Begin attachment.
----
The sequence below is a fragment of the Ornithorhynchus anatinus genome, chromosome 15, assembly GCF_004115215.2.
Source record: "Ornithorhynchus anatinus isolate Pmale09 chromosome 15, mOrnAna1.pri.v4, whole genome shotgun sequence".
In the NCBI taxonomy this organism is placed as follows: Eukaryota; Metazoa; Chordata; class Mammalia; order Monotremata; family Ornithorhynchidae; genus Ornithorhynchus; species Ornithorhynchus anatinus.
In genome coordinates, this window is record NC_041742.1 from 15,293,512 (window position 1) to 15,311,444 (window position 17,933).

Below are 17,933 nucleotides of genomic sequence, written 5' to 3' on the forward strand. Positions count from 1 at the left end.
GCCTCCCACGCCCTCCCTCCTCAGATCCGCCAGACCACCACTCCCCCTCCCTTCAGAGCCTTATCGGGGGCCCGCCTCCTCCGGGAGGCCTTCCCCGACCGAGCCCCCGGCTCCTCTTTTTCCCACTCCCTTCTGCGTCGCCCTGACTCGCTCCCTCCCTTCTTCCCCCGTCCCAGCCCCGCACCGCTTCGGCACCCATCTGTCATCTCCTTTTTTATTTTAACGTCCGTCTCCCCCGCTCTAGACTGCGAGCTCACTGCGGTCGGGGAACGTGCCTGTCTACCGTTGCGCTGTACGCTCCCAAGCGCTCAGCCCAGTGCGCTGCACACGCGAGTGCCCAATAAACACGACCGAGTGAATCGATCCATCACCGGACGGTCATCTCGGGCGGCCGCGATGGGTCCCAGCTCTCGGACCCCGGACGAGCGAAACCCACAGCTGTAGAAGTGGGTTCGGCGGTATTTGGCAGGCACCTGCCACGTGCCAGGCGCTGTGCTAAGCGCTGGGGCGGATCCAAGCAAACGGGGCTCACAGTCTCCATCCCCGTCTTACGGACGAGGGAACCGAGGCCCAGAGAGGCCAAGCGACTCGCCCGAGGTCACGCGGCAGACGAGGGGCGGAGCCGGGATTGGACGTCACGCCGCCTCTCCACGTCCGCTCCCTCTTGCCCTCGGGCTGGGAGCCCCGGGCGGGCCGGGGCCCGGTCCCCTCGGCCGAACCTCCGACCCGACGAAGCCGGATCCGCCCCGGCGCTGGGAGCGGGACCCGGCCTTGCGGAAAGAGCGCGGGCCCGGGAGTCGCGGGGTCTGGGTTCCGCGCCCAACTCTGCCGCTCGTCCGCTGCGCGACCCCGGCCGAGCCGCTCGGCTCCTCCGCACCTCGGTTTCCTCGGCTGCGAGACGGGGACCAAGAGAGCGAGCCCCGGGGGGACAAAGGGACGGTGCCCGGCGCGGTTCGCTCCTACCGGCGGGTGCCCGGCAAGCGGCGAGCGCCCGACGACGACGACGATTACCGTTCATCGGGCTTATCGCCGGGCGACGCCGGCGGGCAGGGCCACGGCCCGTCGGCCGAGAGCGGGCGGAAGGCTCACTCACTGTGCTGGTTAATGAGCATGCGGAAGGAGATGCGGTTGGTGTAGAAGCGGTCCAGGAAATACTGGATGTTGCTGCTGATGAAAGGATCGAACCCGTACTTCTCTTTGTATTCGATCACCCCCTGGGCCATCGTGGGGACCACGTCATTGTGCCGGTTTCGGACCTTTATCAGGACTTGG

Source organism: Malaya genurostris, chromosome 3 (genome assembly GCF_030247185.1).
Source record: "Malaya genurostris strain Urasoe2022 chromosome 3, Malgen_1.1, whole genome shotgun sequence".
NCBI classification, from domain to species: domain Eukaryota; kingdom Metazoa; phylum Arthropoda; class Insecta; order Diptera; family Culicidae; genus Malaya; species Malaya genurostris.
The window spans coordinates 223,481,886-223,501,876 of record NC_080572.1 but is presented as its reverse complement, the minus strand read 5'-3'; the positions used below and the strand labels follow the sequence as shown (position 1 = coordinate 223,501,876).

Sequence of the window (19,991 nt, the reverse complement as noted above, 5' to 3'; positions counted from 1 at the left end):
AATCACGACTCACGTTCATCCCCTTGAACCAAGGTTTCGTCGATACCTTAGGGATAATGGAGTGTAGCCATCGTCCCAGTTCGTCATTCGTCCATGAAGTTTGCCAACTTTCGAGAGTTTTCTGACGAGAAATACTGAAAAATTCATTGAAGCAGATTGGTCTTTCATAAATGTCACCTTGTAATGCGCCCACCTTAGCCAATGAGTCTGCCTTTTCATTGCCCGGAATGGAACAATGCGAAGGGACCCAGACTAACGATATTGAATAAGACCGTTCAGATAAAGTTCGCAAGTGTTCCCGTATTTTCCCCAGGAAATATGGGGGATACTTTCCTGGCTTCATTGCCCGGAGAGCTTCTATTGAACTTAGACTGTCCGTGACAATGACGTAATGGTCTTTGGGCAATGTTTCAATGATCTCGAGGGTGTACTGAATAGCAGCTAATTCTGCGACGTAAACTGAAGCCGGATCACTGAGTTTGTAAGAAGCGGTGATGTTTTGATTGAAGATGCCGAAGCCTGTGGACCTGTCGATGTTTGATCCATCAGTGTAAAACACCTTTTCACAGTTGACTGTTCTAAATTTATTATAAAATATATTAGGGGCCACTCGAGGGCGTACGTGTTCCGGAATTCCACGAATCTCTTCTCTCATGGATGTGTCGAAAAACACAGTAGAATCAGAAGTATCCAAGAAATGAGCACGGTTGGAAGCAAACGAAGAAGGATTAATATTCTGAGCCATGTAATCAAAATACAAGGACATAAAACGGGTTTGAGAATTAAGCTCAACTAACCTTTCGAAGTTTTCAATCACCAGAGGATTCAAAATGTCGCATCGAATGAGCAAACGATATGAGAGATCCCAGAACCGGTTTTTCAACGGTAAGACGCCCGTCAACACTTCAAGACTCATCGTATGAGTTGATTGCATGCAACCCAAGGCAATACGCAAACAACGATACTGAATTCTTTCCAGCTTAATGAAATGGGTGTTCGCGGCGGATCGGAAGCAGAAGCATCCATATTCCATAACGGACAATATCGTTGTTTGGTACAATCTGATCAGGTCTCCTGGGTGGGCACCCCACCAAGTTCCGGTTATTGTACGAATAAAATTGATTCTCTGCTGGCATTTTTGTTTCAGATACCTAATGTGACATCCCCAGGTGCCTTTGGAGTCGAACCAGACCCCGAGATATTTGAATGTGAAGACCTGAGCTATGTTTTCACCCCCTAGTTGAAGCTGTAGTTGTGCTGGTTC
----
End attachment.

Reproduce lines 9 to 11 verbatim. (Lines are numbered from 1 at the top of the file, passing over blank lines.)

NCBI classification, from domain to species: domain Eukaryota; kingdom Metazoa; phylum Arthropoda; class Insecta; order Diptera; family Culicidae; genus Malaya; species Malaya genurostris.
The window spans coordinates 223,481,886-223,501,876 of record NC_080572.1 but is presented as its reverse complement, the minus strand read 5'-3'; the positions used below and the strand labels follow the sequence as shown (position 1 = coordinate 223,501,876).

Sequence of the window (19,991 nt, the reverse complement as noted above, 5' to 3'; positions counted from 1 at the left end):